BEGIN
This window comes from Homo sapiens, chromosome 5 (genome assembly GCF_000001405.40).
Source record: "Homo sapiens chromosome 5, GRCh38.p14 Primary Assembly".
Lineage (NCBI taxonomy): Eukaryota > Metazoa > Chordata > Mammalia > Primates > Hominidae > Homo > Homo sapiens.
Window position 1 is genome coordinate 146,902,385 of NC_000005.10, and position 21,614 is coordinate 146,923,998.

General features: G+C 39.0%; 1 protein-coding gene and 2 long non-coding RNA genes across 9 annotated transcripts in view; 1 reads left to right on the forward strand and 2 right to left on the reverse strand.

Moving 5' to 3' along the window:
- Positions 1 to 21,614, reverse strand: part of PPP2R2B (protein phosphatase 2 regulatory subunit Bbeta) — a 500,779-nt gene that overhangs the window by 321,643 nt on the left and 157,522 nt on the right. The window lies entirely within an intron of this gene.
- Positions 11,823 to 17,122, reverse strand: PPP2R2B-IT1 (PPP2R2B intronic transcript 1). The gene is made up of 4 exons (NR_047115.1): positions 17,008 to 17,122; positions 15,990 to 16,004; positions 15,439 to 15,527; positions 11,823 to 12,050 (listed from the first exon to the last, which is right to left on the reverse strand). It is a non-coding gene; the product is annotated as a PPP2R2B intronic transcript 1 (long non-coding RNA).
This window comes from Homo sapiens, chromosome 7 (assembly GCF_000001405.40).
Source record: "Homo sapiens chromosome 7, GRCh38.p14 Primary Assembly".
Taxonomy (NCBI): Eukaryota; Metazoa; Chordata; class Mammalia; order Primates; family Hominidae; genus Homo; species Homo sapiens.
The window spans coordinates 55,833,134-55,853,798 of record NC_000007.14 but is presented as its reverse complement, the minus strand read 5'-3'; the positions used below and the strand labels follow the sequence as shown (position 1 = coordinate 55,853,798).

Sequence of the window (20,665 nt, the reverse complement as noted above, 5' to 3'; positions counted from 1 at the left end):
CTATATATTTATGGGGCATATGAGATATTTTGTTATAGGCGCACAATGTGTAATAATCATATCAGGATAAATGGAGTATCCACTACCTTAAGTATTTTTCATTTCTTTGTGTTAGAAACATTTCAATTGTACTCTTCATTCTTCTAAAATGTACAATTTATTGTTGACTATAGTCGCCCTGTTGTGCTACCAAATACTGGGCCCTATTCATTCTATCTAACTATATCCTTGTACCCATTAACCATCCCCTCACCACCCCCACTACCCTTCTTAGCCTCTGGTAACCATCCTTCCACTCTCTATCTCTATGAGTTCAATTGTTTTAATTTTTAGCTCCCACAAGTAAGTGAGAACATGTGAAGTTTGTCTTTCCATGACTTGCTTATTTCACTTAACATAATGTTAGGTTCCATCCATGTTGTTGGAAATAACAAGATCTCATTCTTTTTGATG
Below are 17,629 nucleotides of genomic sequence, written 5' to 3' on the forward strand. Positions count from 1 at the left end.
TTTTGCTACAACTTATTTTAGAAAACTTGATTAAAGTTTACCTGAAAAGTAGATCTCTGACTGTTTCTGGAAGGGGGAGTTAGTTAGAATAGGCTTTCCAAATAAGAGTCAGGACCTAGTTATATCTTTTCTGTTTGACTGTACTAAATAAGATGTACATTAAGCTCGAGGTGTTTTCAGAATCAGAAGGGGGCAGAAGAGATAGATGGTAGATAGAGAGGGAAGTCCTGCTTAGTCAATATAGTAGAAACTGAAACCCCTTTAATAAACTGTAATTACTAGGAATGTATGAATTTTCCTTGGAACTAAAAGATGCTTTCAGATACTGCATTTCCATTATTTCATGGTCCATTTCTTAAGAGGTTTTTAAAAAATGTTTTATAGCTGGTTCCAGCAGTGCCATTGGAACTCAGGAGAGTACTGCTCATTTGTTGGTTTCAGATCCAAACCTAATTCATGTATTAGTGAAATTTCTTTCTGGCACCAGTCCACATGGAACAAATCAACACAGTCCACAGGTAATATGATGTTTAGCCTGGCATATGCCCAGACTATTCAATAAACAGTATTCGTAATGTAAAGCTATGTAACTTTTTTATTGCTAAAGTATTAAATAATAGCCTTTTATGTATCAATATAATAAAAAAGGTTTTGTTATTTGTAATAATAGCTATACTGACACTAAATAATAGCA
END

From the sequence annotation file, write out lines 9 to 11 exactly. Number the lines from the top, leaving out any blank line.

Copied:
This window comes from Homo sapiens, chromosome 7 (assembly GCF_000001405.40).
Source record: "Homo sapiens chromosome 7, GRCh38.p14 Primary Assembly".
Taxonomy (NCBI): Eukaryota; Metazoa; Chordata; class Mammalia; order Primates; family Hominidae; genus Homo; species Homo sapiens.